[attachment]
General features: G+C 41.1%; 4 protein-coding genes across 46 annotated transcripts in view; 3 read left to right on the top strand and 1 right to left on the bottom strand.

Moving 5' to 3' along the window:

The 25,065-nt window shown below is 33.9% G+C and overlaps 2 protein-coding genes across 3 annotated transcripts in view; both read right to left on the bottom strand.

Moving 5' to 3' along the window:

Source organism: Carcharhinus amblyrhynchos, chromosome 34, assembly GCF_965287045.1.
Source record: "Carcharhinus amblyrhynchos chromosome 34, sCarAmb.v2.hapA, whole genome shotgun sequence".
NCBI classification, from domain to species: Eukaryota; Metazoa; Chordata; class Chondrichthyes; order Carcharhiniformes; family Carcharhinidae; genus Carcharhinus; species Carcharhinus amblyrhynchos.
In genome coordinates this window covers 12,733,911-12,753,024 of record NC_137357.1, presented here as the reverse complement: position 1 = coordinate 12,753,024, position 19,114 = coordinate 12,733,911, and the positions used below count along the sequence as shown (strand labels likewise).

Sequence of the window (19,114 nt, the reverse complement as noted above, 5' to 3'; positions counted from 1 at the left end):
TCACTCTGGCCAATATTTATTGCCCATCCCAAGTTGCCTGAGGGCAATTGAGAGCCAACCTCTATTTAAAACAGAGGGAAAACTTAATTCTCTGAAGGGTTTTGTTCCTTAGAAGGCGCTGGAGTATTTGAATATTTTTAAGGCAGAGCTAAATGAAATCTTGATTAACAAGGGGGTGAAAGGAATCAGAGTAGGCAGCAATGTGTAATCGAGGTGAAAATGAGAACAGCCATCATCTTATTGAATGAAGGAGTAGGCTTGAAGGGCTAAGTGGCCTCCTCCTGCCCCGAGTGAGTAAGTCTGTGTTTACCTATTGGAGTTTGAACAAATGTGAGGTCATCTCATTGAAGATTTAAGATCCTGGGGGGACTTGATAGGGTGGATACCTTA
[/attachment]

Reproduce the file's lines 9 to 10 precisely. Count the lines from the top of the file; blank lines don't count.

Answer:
Sequence of the window (19,114 nt, the reverse complement as noted above, 5' to 3'; positions counted from 1 at the left end):
TCACTCTGGCCAATATTTATTGCCCATCCCAAGTTGCCTGAGGGCAATTGAGAGCCAACCTCTATTTAAAACAGAGGGAAAACTTAATTCTCTGAAGGGTTTTGTTCCTTAGAAGGCGCTGGAGTATTTGAATATTTTTAAGGCAGAGCTAAATGAAATCTTGATTAACAAGGGGGTGAAAGGAATCAGAGTAGGCAGCAATGTGTAATCGAGGTGAAAATGAGAACAGCCATCATCTTATTGAATGAAGGAGTAGGCTTGAAGGGCTAAGTGGCCTCCTCCTGCCCCGAGTGAGTAAGTCTGTGTTTACCTATTGGAGTTTGAACAAATGTGAGGTCATCTCATTGAAGATTTAAGATCCTGGGGGGACTTGATAGGGTGGATACCTTA